The Centre on Friday strongly objected to a petition filed in the Supreme Court asking the government to pay labourers and migrant workers their wages amid the 21-day lockdown to contain the coronavirus outbreak, PTI reported. It said “professional PIL shops” must be shut down till the country comes out of the unprecedented health crisis.
Earlier in the day, the Centre expressed concern over the plight of migrant workers, especially in the unorganised sector. The top court bench comprising Justices L Nageswara Rao and Deepak Gupta asked the Centre to respond to the petition before April 7.
The petition, filed by activists Harsh Mander and Anjali Bhardwaj, stated that the migrants were not getting their wages because they had left the cities where they worked. The petitioners added that small-scale employers were unable to pay wages because of their current financial position and said the government must make the payments. “The government has ordered that all employers must pay wages to all labourers,” the petitioners said. “But where are they going to get their wages from if they have left the cities they were working in?”
- Steps to fight Covid-19 shouldn’t worsen existing inequalities, says UN on migrant workers’ plight
- ‘No migrant workers on roads as of 11 am,’ Centre tells Supreme Court
- At Delhi-UP border, thousands try to squeeze into limited state buses to get back home
The petitioners said that the government must provide minimum wages to migrant workers so they can sustain themselves. “The only effective and practical manner in which the migrant workers can be provided with means of survival is for the state to make immediate direct transfers of at least minimum wages during the period of lockdown,” they said.
Solicitor General Tushar Mehta told the court that the government has done an “exemplary work” in containing the coronavirus spread. He added that the government has taken several proactive and timely steps at various levels to mitigate the problems faced by the citizens of the country.
Mehta said none of the petitioners have even bothered to serve the poor and needy or those suffering from the coronavirus, adding that they cannot be treated as “public spirited citizens”.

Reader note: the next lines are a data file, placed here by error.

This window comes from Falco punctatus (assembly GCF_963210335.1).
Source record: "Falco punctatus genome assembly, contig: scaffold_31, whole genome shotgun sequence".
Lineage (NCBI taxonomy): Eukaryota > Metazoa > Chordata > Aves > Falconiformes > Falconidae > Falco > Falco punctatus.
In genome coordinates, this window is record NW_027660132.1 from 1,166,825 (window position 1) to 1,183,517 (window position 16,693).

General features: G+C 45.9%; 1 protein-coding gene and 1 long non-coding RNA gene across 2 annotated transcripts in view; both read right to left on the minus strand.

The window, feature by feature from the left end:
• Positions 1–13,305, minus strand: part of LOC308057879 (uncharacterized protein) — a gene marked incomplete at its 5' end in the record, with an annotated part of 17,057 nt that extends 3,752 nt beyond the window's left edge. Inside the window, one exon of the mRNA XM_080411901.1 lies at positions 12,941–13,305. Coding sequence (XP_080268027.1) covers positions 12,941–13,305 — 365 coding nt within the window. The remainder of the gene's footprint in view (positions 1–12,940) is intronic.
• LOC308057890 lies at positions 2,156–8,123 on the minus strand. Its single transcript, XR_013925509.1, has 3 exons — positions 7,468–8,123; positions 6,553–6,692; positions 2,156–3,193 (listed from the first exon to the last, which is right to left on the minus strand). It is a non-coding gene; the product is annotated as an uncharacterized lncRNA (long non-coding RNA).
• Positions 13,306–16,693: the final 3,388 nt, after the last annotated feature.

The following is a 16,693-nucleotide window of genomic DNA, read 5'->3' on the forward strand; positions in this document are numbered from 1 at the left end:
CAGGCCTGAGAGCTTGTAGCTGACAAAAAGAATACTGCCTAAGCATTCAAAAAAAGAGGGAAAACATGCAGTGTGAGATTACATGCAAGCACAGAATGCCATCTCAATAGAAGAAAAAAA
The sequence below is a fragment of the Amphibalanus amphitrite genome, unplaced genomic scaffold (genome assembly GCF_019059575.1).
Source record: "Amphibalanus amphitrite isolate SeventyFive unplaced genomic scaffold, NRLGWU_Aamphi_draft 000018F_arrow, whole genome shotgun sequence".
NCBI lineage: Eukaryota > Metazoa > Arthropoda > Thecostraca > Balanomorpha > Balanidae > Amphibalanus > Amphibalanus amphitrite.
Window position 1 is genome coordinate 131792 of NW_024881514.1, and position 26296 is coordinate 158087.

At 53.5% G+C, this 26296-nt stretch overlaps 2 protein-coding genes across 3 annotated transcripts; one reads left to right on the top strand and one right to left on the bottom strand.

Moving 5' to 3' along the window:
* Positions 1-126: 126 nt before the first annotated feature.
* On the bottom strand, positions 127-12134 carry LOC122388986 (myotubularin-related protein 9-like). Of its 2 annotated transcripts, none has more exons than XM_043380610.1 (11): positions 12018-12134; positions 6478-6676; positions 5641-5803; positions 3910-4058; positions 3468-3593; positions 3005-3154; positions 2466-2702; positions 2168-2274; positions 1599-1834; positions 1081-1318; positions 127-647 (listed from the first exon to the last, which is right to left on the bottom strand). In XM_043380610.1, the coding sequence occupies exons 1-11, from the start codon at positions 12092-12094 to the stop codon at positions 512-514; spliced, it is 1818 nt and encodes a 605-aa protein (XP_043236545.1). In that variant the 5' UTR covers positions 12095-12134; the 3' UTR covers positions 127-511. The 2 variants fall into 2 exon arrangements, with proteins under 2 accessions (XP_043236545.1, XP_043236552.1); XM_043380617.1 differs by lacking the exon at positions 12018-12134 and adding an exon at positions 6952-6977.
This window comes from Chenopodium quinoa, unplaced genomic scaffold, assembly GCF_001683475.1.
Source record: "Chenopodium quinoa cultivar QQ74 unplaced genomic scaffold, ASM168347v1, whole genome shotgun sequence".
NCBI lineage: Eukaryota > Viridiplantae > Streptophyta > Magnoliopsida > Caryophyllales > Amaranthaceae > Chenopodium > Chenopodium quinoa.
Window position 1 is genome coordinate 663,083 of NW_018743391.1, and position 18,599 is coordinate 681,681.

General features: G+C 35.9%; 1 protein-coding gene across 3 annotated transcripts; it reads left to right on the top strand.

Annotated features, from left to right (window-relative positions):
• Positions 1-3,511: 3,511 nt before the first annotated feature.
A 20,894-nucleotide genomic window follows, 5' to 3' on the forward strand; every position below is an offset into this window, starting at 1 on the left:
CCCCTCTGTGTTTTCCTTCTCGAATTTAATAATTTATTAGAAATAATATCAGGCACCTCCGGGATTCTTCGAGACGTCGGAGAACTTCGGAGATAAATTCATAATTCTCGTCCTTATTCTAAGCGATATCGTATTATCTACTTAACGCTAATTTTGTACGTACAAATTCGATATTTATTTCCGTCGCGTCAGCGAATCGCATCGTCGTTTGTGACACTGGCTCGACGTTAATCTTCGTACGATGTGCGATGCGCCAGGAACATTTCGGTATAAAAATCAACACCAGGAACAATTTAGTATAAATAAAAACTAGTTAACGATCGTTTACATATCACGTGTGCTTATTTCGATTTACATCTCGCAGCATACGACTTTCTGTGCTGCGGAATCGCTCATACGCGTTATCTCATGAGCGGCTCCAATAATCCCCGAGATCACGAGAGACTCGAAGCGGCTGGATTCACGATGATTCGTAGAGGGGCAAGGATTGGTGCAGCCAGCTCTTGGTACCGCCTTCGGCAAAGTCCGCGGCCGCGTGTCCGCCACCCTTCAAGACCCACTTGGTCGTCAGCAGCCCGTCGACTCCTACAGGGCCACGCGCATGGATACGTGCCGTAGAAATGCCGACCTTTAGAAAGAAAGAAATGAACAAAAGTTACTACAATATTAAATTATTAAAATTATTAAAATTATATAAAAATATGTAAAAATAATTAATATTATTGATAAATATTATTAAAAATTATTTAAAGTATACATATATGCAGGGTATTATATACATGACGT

He told the court that such “professional PIL shops” must be locked down till India and the world come out of the tragedy. “Filing of PILs in the midst of the government’s fight with this deadly disease is proving to be detrimental in the entire country,” he added.
The solicitor general claimed that he was approached by many advocate generals of states over losing their “precious working hours in these trying times by sitting in lawyers’ chambers and preparing replies to frivolous PILs”.
Mehta said officers should be left to discharge their duties during the unprecedented circumstances. He also urged all constitutional courts in the country to circumspect in entertaining such petitions so as to not create any hindrance in the efforts of the state governments.
Left without livelihood and shelter in big cities, migrant workers have been the hardest-hit by the nationwide lockdown. Thousands of migrant workers have been trying to get home, with many of them attempting to walk the whole way amid lockdown. While the deaths of at least 22 such migrants in transit are documented, the actual number might be much more.
Many were beaten, lathi-charged and sent back from the borders by the police for breaking rules of social distancing amid the lockdown. A group of migrants were also sprayed with disinfectants in Uttar Pradesh. Later, the governments of Delhi and Uttar Pradesh arranged special buses, which thousands of workers boarded amid high risk of coronavirus infection.
On March 29, the home ministry asked all states and the Union Territories to intercept migrants on their way home and put them in quarantine for 14 days to stop the spread of the infection.
Earlier this week,the Supreme Court had directed the Centre to ensure that migrant workers kept in shelters are provided food and medicines. The court also emphasised on the need to provide counselling to the migrants workers to ease their fears.